Five Providers of Green Tags Receive Green-E Certification

Thanks to the growing availability of Tradable Renewable Certificates (TRCs) or “Green Tags,” green energy choice is a reality for millions from Washington state to Rhode Island.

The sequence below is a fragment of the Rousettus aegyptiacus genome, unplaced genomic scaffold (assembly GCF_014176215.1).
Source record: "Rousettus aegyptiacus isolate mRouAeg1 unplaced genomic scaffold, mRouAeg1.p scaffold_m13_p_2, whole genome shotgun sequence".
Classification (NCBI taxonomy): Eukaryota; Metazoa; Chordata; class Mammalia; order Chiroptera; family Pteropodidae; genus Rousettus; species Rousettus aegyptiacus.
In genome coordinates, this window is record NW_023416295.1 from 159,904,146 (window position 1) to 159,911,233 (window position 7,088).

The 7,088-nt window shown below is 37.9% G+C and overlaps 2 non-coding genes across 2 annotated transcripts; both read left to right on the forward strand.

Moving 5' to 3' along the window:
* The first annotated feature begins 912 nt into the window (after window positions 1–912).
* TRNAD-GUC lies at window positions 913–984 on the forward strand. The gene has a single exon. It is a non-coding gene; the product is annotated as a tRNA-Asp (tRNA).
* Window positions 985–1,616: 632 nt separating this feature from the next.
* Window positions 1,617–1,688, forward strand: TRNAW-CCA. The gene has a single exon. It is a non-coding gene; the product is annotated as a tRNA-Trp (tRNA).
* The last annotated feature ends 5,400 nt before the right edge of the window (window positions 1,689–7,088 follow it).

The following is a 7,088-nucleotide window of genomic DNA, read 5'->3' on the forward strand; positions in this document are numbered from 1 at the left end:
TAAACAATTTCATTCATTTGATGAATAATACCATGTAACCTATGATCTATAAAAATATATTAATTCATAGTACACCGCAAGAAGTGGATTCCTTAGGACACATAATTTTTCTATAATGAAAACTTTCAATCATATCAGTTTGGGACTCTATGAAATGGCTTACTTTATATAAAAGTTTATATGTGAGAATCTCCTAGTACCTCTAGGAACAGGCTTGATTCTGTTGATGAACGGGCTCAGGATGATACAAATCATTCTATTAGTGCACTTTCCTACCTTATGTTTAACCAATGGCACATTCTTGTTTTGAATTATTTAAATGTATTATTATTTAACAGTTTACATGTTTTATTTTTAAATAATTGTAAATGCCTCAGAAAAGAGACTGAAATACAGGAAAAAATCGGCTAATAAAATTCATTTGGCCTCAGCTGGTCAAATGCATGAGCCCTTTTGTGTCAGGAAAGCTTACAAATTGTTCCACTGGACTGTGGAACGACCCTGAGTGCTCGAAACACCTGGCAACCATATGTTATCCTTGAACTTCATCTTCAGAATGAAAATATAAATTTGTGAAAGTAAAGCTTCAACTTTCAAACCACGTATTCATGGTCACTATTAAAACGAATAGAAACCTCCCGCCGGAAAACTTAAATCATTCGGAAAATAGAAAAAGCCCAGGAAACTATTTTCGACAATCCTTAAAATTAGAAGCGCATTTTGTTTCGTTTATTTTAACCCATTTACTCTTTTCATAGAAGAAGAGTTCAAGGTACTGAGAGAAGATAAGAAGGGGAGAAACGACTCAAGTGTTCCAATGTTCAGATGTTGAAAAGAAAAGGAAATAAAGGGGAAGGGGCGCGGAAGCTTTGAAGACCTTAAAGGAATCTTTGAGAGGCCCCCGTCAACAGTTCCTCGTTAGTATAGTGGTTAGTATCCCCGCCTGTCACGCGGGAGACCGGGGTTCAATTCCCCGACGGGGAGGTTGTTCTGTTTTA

SAN FRANCISCO, California – May 13, 2002 [] The Center for Resource Solutions (CRS) has announced that five providers of TRCs have earned Green-e certification. Customers purchasing Green Tags from these five providers have an independent assurance that their purchase supports generation from high-quality newly developed Renewable Energy plants. Green-e will introduce TRCs and these certified marketers to the country at a press conference on May 23 in Washington, D.C. Currently, green power is only available to roughly one third of U.S. electricity consumers through competitive power markets and utility green pricing programs. Green Tags make it possible for all Americans to support Renewable Energy, regardless of whether their state is deregulating its energy markets. Five different Green-e certified TRC providers are helping to bring new Renewable Energy plants online in the Northeast, Mid Atlantic, Great Plains, Texas, Pacific Northwest and California. “We decided to purchase Green Tags to offset our greenhouse gas emissions for three of our store locations in Rhode Island,” said Kathleen Loftus of Shaw’s Supermarkets. “Since the product is Green-e certified, Shaw’s feels confident our purchase makes a difference in the air we breathe.” “Through the purchase of TRC products, consumers help reduce our nation’s dependence on fossil fuels to produce electricity and contribute to the reduction of air emissions,” said Jan Hamrin, Executive Director of CRS. “When TRC products are Green-e certified, consumers can be confident they are receiving the environmental benefits of green power as well as helping to expand the market for clean Renewable Energy.” TRCs are created when Renewable Energy is substituted for traditional power. TRCs represent added benefits and costs of renewable generation and are purchased in addition to the electricity that most consumers now use. Green Tags provide a way to buy and sell the environmental attributes of renewable generation separately from the electricity generated. Green Tags help overcome the obstacle of delivering the benefits of Renewable Energy to customers who are typically far from generating plants. The purchaser of a Green Tag is the sole “owner” of the environmental attributes of a specific megawatt hour (MWh) of energy added to the grid. Independent verification ensures that no two Green Tags represent the same MWh of energy. “TRC markets mean Renewable Energy developers can find the best customers for their products regardless of where the actual generating facility is located,” said Karl R. Rabago, chair of the Green-e Green Power Board that oversees the certification program. “Green-e certification means customers will have more choices of high-quality projects and products they can choose to support. The combination of these benefits will greatly increase liquidity in Renewable Energy markets and can be the catalyst for a huge expansion in Renewable Energy development.” Since 1997, Green-e has served as a nationally recognized tool to help consumers identify environmentally superior renewable energy offerings. Green-e is a voluntary certification program for Renewable Energy products sold in competitive retail electricity markets, regulated markets, and nationwide through Tradable Renewable Certificates. To earn Green-e certification, a TRC product must originate entirely from new renewable facilities that generate energy from the sun, the wind, the heat of the Earth, low-impact hydropower, biogas, or biofuels. Certified providers undergo an annual verification process audit to document that the company purchased enough quantity and type of renewable certificates to meet customer demand and marketing claims. Each certified provider also agrees to abide by the Green-e Code of Conduct and to submit marketing materials to CRS to meet Green-e disclosure and truth-in-advertising requirements.


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